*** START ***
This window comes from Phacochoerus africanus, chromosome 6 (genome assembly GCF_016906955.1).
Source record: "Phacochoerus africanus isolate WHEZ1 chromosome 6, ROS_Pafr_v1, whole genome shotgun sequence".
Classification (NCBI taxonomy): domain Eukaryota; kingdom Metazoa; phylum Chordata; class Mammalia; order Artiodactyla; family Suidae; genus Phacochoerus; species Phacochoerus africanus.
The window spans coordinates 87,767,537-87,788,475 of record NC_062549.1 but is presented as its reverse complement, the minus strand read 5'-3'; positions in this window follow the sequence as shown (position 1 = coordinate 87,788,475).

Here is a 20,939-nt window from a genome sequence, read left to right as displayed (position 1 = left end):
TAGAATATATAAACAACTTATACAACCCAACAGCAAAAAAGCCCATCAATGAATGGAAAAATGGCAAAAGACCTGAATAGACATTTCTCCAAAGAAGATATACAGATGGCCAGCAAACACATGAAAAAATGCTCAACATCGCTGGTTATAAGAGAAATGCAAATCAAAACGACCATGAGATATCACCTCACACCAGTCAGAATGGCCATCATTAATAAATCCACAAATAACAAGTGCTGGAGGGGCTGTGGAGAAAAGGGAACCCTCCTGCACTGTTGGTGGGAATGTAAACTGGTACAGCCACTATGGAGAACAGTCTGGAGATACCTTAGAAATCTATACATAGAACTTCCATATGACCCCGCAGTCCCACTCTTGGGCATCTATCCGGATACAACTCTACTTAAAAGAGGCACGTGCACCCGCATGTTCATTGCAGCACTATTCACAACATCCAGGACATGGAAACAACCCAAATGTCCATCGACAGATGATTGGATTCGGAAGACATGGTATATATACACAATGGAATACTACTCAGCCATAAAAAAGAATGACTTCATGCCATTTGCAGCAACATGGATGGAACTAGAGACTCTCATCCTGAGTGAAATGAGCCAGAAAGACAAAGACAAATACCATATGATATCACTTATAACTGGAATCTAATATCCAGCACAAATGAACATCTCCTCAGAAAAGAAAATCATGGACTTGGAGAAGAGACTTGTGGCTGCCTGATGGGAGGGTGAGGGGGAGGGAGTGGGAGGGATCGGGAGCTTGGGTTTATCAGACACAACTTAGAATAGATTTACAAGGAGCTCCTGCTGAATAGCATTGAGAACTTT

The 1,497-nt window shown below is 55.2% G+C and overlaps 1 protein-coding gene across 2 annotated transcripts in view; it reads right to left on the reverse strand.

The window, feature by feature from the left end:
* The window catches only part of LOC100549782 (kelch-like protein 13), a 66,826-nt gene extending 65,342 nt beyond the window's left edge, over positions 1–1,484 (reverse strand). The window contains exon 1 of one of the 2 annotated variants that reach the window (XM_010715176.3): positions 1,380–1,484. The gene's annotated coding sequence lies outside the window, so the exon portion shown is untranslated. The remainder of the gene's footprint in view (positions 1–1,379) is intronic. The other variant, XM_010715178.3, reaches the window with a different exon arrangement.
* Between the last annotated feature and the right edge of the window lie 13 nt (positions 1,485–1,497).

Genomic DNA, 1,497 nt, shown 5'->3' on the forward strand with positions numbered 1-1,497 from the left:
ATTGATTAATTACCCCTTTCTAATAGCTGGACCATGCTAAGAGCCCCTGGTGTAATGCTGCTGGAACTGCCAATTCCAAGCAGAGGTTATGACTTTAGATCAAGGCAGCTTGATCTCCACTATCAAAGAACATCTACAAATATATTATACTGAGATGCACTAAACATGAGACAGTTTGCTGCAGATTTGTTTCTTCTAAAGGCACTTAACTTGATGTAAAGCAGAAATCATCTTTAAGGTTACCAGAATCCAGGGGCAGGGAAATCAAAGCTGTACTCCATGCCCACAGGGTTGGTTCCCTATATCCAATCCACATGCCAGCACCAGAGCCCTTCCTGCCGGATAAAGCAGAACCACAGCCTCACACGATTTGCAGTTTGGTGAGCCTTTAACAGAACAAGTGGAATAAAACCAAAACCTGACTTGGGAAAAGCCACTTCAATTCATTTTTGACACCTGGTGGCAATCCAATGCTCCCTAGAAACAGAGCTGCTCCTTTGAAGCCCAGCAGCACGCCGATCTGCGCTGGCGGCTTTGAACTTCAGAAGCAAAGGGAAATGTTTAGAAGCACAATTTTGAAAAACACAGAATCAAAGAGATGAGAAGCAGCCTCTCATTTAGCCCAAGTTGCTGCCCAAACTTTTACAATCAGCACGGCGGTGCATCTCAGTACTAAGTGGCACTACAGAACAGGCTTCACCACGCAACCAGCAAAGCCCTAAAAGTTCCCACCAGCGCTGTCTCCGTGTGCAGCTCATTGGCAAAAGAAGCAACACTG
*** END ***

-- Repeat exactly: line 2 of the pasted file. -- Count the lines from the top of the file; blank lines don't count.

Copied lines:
Source record: "Phacochoerus africanus isolate WHEZ1 chromosome 6, ROS_Pafr_v1, whole genome shotgun sequence".